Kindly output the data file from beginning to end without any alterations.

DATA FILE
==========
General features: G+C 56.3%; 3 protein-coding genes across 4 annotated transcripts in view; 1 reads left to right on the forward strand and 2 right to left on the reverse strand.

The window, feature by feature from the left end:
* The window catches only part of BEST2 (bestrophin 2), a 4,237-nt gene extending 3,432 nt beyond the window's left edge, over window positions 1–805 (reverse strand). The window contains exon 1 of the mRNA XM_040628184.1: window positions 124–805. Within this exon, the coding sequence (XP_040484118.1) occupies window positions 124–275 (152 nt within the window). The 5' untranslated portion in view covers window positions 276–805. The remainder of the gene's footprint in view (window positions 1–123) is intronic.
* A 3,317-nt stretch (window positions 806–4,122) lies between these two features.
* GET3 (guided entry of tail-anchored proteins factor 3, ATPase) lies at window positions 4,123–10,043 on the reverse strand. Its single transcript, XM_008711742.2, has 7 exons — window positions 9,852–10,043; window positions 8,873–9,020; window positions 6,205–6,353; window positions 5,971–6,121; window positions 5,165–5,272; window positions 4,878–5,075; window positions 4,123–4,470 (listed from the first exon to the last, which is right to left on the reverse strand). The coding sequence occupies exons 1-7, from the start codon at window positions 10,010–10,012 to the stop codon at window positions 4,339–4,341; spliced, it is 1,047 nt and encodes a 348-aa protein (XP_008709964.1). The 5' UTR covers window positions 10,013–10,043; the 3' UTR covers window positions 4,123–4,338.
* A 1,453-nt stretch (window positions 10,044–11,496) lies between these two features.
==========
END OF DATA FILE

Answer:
General features: G+C 56.3%; 3 protein-coding genes across 4 annotated transcripts in view; 1 reads left to right on the forward strand and 2 right to left on the reverse strand.

The window, feature by feature from the left end:
* The window catches only part of BEST2 (bestrophin 2), a 4,237-nt gene extending 3,432 nt beyond the window's left edge, over window positions 1–805 (reverse strand). The window contains exon 1 of the mRNA XM_040628184.1: window positions 124–805. Within this exon, the coding sequence (XP_040484118.1) occupies window positions 124–275 (152 nt within the window). The 5' untranslated portion in view covers window positions 276–805. The remainder of the gene's footprint in view (window positions 1–123) is intronic.
* A 3,317-nt stretch (window positions 806–4,122) lies between these two features.
* GET3 (guided entry of tail-anchored proteins factor 3, ATPase) lies at window positions 4,123–10,043 on the reverse strand. Its single transcript, XM_008711742.2, has 7 exons — window positions 9,852–10,043; window positions 8,873–9,020; window positions 6,205–6,353; window positions 5,971–6,121; window positions 5,165–5,272; window positions 4,878–5,075; window positions 4,123–4,470 (listed from the first exon to the last, which is right to left on the reverse strand). The coding sequence occupies exons 1-7, from the start codon at window positions 10,010–10,012 to the stop codon at window positions 4,339–4,341; spliced, it is 1,047 nt and encodes a 348-aa protein (XP_008709964.1). The 5' UTR covers window positions 10,013–10,043; the 3' UTR covers window positions 4,123–4,338.
* A 1,453-nt stretch (window positions 10,044–11,496) lies between these two features.